# Binary Numbers

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Converting back and forth between decimal and binary is easy. First, if you're a *Windows* user, pop up the Accessories Calculator. Set __V__iew to __S__cientific. Type in a decimal number, click "Bin" in the upper left, just below the data entry box, and there's the binary equivalent. Similarly, type in a string of 0's and 1's, click "Dec," and there's the decimal value. How does that work? Let's do one conversion each way.

84 (base 10) is between 2^{6} = 64 and 2^{7} = 128. That says we'll need 7 bits to express 84 in binary, and the most significant position will be a 1 in the 6th place. That 1 will represent 64 out of 84 counts, leaving 20 (84-64) to be encoded. So at this point, we have 1xxxxxx. The next position, 2^{5}, has a decimal value of 32. But 32 is bigger than 20, so this position gets a 0, and we have 10xxxxx. The next position is 2^{4} = 16, which is less than 20. So that gets set to 1, and we have 101xxxx with a remainder to be encoded of 20 - 16 = 4. We recognize that 2^{2}=4, so the 4's place will have 1 and all the other places will have 0's, so the encoding is 1010100. Here's a shortcut: ALL odd numbers will have a 1 in the 1's place.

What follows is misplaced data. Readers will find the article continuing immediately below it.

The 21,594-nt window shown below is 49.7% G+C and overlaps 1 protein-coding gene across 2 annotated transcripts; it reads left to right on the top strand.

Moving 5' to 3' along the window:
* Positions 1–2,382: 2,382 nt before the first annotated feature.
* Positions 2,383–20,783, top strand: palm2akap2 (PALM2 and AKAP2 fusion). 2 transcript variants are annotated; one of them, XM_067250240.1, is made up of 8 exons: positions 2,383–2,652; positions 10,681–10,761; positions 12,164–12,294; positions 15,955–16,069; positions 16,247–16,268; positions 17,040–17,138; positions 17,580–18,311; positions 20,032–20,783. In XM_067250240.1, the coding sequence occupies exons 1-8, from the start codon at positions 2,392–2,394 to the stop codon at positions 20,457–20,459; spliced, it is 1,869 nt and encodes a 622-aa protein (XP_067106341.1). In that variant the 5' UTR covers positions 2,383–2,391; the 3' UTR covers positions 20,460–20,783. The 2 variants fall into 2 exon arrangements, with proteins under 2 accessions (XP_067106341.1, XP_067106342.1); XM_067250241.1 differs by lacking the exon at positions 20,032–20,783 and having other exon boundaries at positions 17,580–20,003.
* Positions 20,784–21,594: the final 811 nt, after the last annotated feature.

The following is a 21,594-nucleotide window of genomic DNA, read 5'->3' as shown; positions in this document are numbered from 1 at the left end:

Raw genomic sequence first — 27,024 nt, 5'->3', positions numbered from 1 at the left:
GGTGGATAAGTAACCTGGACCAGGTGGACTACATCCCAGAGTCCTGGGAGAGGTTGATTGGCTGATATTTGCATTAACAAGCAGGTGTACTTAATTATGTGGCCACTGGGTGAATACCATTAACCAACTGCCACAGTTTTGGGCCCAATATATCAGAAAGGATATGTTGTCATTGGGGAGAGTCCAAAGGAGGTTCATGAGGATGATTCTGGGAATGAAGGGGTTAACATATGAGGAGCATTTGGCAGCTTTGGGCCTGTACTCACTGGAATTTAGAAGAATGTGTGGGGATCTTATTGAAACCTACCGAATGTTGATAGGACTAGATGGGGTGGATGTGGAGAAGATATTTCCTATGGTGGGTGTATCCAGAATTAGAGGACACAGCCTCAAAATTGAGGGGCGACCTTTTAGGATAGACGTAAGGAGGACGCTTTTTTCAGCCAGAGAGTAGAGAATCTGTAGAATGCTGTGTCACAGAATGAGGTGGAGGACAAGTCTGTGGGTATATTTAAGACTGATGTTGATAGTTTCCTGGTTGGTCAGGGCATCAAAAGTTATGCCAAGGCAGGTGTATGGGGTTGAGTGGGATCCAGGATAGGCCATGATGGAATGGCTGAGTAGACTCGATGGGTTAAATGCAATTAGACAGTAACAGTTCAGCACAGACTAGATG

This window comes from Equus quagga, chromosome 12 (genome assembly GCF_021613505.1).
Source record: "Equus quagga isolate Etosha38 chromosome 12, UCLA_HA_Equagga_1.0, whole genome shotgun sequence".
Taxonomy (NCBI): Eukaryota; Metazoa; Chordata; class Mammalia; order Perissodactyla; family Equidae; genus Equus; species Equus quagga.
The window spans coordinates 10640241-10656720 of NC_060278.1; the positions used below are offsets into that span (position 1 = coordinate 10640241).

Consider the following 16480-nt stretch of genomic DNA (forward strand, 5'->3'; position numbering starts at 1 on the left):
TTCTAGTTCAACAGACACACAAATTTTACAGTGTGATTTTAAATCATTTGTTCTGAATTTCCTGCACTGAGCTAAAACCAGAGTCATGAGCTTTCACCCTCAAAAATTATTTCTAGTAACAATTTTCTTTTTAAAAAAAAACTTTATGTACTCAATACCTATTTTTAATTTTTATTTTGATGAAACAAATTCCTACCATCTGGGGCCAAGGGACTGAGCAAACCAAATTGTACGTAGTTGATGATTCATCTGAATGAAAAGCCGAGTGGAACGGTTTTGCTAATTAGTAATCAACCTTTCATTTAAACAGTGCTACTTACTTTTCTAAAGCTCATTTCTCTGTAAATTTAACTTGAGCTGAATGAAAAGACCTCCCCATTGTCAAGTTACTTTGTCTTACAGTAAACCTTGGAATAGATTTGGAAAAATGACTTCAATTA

What if we're going in the other direction -- converting base 2 to base 10? Just add up the place values (from the table you filled in) anywhere you see a 1, and ignore the places where there's a 0. 1001001 = 1×2^{6}+1×2^{3}+1×2^{0} = 64+8+1 = 73.

Incidentally, characters such as those you're reading right now are also encoded in binary. For simple alphabetic characters, the ASCII encoding is common. To enable use of all the character sets of all the languages of the world, Unicode is employed.